Mediaocean’s Anupam Gupta explains the impact of TikTok’s partnership with UEFA in reaching new sports audiences
2020 changed the perception of sports events around the globe. Just as we’ve become accustomed to football matches without stadium crowds, the way people consume big sports events has also changed. Sport broadcasting has had to adjust to the new landscape, making the most of the available technology, like AI and social media platforms such as TikTok.
While last year sped up the process significantly, the sports industry transition from TV broadcasting to the internet is not just a 2020 phenomenon. It started over a decade ago, and today the sports industry has almost fully embraced social media. Most of the biggest sports leagues now operate across online streaming and a range of social media platforms.
To some, UEFA’s partnership with TikTok might appear like a rogue move, until you remember that sporting events are going beyond the sport itself and matches. It’s about entertainment and re-creating experiences at a distance, with the likes of TikTok taking centre stage by enabling everyone to participate and express themselves in real time.
Small screen, big experience
Unlike ‘companion’ apps, such as Twitter, which enhance the TV experience for avid sports fans, TikTok users can start and end their experience entirely on one, separate screen. I’ve seen this first-hand with my kids whose faces will stay glued to their phone until I literally yank it out of their hands. Even when the clock is ticking down on extra time, social can be the focus of engagement.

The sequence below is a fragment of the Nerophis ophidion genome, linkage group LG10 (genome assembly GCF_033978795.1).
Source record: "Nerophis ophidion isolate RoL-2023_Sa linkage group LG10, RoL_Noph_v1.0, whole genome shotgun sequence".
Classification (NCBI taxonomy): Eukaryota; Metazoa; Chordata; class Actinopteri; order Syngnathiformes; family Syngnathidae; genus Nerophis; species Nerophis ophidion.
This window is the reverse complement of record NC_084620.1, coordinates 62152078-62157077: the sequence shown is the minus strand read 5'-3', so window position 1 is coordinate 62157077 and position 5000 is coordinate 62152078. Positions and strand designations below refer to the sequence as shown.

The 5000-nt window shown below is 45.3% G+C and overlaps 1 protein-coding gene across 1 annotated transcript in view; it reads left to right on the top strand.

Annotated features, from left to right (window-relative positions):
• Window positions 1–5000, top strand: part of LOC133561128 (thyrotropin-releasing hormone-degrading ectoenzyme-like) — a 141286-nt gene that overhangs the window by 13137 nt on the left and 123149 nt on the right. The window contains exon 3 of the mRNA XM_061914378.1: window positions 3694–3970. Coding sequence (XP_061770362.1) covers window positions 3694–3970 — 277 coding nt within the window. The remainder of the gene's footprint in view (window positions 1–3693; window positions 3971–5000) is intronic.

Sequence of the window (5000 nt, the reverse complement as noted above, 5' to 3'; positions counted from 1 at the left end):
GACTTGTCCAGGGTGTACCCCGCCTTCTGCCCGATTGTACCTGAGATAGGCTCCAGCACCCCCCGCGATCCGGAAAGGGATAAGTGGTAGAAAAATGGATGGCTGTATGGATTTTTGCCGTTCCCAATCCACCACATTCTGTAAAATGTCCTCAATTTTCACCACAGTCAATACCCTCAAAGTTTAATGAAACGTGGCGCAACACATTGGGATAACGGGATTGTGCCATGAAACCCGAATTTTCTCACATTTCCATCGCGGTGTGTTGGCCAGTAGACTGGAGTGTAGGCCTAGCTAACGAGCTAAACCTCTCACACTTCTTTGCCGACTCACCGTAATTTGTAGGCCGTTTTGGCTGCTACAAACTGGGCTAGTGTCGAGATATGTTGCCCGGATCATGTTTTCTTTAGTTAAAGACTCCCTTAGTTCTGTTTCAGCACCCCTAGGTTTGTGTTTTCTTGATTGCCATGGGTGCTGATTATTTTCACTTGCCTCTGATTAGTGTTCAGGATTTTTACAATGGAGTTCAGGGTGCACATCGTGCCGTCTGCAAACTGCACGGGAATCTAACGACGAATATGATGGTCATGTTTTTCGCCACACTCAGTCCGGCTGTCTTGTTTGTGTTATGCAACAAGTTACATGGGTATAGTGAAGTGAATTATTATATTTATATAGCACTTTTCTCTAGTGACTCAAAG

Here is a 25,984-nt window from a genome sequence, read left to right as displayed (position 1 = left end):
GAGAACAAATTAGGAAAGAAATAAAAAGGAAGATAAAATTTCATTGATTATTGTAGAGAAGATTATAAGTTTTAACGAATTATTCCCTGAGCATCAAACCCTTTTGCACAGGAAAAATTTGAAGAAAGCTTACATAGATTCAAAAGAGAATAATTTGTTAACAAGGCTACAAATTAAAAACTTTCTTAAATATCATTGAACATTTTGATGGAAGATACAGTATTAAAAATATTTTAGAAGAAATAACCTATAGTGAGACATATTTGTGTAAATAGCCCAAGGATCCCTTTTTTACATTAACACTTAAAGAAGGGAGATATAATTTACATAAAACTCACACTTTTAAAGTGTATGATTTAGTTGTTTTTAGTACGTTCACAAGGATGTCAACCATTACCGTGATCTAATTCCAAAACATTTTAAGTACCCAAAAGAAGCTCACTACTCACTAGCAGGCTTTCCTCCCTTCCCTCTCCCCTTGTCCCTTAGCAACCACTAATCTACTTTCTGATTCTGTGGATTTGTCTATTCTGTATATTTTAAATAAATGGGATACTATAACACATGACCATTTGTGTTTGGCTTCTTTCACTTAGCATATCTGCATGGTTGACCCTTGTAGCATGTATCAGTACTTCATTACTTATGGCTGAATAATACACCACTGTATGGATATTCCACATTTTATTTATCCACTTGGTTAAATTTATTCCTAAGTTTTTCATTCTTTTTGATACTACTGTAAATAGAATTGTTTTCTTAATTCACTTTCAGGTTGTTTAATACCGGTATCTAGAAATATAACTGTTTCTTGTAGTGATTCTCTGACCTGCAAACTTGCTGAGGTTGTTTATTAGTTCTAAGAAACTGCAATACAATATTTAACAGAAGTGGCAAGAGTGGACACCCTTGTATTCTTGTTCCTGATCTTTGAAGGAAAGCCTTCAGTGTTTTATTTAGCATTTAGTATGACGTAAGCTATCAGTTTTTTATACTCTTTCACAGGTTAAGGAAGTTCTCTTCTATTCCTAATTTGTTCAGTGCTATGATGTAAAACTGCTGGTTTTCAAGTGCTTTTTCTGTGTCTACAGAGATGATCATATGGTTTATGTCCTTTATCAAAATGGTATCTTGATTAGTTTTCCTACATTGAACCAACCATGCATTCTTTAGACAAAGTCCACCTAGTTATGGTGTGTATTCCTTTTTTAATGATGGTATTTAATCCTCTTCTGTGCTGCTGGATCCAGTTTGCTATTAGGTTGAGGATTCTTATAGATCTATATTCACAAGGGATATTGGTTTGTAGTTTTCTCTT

TikTok has the ability to maximise fan interaction and extend the experience of the Euros beyond the matches for the next generation of sport fans. As teams seek brand status, partnerships with the likes of TikTok drive engagement with new sports audiences. TikTok’s USP is its mass approach to content which makes it closer to TV than any other social platform.
The Euros will be held in multiple cities around the globe for the first time, and fans are very unlikely to be able to travel. Platforms like TikTok help create virtual momentum and drive fan engagement as we enter the world’s first major hybrid sports event.
Timing is timeless
The unique nature of TikTok also means that brands will need to take a tailored approach to it, both for technical reasons and because the platform creates different user expectations and behaviours.
Unlike YouTube and Facebook, TikTok content only lasts up to 60 seconds, leaving a smaller window of opportunity for ad content. Brands, and sports broadcasters, must create native TikTok ads and content that match user content and challenges. Existing content will fail to match the style, tone, and call to action that TikTok demands: brands looking to capitalise should combine their TV and social media strategies.
With TikTok paving a new path, brands need to show they truly understand consumer needs, and take an integrated approach to content and advertising, unifying each step of the process for a seamless and omnichannel experience.
Sports presenters and commentators of the largest sports channels will already have started to see the impact of reduced production budgets as the pandemic continues to disrupt the industry. While this isn’t an option for all, we may also start to see more and more sports media personalities contracted to traditional outlets for television programming and appearances but having negotiated clauses to manage their own digital presence.
Social media has cemented its status this year as one of the most valuable tools for sports. With its growing base of passionate users around the world, TikTok has the ability to maximise fan engagement like never before and extend the experience of the Euros to an everyday occurrence. For the UEFA, this could result in an all-important, seamless experience between the old and new generations of sport fans.
Anupam Gupta is chief product officer at Mediaocean